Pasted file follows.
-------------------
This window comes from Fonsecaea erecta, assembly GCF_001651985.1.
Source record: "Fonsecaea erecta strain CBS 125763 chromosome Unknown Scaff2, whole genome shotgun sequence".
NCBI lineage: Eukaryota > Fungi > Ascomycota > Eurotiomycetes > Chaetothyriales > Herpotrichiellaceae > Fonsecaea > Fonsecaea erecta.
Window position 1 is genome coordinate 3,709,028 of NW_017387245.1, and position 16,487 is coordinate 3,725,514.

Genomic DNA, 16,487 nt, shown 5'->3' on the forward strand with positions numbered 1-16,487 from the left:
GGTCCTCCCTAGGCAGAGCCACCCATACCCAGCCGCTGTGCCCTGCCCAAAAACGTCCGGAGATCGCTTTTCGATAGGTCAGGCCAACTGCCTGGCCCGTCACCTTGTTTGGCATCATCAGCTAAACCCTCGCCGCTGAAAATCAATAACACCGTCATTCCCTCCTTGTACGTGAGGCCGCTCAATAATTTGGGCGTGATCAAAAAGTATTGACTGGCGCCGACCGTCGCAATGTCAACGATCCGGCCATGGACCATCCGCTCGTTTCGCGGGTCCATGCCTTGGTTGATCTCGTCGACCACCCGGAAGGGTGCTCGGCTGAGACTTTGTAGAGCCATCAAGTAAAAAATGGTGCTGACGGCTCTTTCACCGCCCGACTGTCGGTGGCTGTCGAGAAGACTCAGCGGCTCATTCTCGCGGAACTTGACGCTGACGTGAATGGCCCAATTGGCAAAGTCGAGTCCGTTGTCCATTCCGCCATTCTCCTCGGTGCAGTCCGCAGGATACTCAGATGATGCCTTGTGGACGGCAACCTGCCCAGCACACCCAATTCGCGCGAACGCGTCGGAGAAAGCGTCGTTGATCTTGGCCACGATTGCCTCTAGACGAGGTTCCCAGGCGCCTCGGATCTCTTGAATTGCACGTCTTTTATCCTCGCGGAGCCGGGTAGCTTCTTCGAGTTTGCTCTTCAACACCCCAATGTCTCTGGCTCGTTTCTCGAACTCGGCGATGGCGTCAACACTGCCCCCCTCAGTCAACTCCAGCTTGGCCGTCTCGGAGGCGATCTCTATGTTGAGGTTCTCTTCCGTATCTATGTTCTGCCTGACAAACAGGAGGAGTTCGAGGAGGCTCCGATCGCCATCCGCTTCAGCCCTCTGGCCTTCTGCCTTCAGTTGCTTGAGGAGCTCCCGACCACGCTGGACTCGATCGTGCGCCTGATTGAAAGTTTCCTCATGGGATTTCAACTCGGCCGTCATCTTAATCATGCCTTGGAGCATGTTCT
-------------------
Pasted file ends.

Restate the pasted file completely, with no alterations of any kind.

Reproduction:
This window comes from Fonsecaea erecta, assembly GCF_001651985.1.
Source record: "Fonsecaea erecta strain CBS 125763 chromosome Unknown Scaff2, whole genome shotgun sequence".
NCBI lineage: Eukaryota > Fungi > Ascomycota > Eurotiomycetes > Chaetothyriales > Herpotrichiellaceae > Fonsecaea > Fonsecaea erecta.
Window position 1 is genome coordinate 3,709,028 of NW_017387245.1, and position 16,487 is coordinate 3,725,514.

Genomic DNA, 16,487 nt, shown 5'->3' on the forward strand with positions numbered 1-16,487 from the left:
GGTCCTCCCTAGGCAGAGCCACCCATACCCAGCCGCTGTGCCCTGCCCAAAAACGTCCGGAGATCGCTTTTCGATAGGTCAGGCCAACTGCCTGGCCCGTCACCTTGTTTGGCATCATCAGCTAAACCCTCGCCGCTGAAAATCAATAACACCGTCATTCCCTCCTTGTACGTGAGGCCGCTCAATAATTTGGGCGTGATCAAAAAGTATTGACTGGCGCCGACCGTCGCAATGTCAACGATCCGGCCATGGACCATCCGCTCGTTTCGCGGGTCCATGCCTTGGTTGATCTCGTCGACCACCCGGAAGGGTGCTCGGCTGAGACTTTGTAGAGCCATCAAGTAAAAAATGGTGCTGACGGCTCTTTCACCGCCCGACTGTCGGTGGCTGTCGAGAAGACTCAGCGGCTCATTCTCGCGGAACTTGACGCTGACGTGAATGGCCCAATTGGCAAAGTCGAGTCCGTTGTCCATTCCGCCATTCTCCTCGGTGCAGTCCGCAGGATACTCAGATGATGCCTTGTGGACGGCAACCTGCCCAGCACACCCAATTCGCGCGAACGCGTCGGAGAAAGCGTCGTTGATCTTGGCCACGATTGCCTCTAGACGAGGTTCCCAGGCGCCTCGGATCTCTTGAATTGCACGTCTTTTATCCTCGCGGAGCCGGGTAGCTTCTTCGAGTTTGCTCTTCAACACCCCAATGTCTCTGGCTCGTTTCTCGAACTCGGCGATGGCGTCAACACTGCCCCCCTCAGTCAACTCCAGCTTGGCCGTCTCGGAGGCGATCTCTATGTTGAGGTTCTCTTCCGTATCTATGTTCTGCCTGACAAACAGGAGGAGTTCGAGGAGGCTCCGATCGCCATCCGCTTCAGCCCTCTGGCCTTCTGCCTTCAGTTGCTTGAGGAGCTCCCGACCACGCTGGACTCGATCGTGCGCCTGATTGAAAGTTTCCTCATGGGATTTCAACTCGGCCGTCATCTTAATCATGCCTTGGAGCATGTTCT